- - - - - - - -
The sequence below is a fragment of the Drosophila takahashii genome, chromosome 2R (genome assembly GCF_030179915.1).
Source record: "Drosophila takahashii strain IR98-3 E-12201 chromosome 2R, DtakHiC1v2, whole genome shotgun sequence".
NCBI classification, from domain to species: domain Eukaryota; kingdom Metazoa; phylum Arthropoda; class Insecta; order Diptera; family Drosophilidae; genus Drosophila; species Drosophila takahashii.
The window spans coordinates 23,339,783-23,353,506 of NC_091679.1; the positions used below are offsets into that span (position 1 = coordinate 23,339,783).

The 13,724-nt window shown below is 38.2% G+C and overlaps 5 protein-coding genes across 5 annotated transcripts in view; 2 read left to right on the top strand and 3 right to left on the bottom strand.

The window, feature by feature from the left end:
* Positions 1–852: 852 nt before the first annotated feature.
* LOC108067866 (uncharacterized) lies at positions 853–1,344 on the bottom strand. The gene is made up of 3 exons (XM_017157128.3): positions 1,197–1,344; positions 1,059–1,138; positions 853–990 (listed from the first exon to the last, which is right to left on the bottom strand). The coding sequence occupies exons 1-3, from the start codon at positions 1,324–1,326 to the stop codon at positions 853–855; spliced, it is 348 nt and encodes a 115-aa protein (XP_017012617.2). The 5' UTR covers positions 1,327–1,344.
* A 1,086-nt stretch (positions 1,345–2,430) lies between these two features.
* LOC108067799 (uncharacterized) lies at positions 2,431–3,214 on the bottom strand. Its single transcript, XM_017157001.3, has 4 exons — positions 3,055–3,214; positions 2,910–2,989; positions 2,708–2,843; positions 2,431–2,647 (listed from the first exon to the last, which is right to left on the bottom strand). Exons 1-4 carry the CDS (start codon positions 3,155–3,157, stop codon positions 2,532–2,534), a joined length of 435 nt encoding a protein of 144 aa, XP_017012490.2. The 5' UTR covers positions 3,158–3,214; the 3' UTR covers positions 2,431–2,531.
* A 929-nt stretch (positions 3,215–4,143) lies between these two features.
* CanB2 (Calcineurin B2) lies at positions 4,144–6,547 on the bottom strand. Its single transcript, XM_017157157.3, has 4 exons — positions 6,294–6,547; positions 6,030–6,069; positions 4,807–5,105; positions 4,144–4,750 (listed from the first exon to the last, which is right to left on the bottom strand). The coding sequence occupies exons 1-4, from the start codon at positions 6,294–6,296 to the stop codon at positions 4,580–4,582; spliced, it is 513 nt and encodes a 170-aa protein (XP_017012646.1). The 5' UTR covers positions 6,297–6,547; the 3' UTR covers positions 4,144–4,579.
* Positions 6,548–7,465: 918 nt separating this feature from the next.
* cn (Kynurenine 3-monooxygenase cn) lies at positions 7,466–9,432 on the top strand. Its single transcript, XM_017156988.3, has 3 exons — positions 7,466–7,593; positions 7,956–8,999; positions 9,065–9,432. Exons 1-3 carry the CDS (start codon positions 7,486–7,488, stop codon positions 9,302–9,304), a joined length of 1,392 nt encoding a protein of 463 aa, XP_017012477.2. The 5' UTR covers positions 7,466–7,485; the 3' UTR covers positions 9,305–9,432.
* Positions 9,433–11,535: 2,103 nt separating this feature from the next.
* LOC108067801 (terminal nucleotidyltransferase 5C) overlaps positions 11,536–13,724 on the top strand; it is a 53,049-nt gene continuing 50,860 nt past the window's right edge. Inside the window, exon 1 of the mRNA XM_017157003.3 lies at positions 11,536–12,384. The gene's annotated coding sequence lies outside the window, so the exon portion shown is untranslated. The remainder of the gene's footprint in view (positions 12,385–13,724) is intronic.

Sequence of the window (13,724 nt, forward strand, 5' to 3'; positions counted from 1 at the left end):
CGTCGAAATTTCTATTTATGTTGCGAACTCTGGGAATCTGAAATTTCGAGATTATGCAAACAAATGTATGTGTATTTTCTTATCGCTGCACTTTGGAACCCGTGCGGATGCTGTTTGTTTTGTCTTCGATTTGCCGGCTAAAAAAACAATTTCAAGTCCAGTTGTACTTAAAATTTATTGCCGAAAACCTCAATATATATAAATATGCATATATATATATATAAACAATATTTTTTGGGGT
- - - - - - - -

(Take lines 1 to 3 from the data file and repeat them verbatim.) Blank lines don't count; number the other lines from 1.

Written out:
The sequence below is a fragment of the Drosophila takahashii genome, chromosome 2R (genome assembly GCF_030179915.1).
Source record: "Drosophila takahashii strain IR98-3 E-12201 chromosome 2R, DtakHiC1v2, whole genome shotgun sequence".
NCBI classification, from domain to species: domain Eukaryota; kingdom Metazoa; phylum Arthropoda; class Insecta; order Diptera; family Drosophilidae; genus Drosophila; species Drosophila takahashii.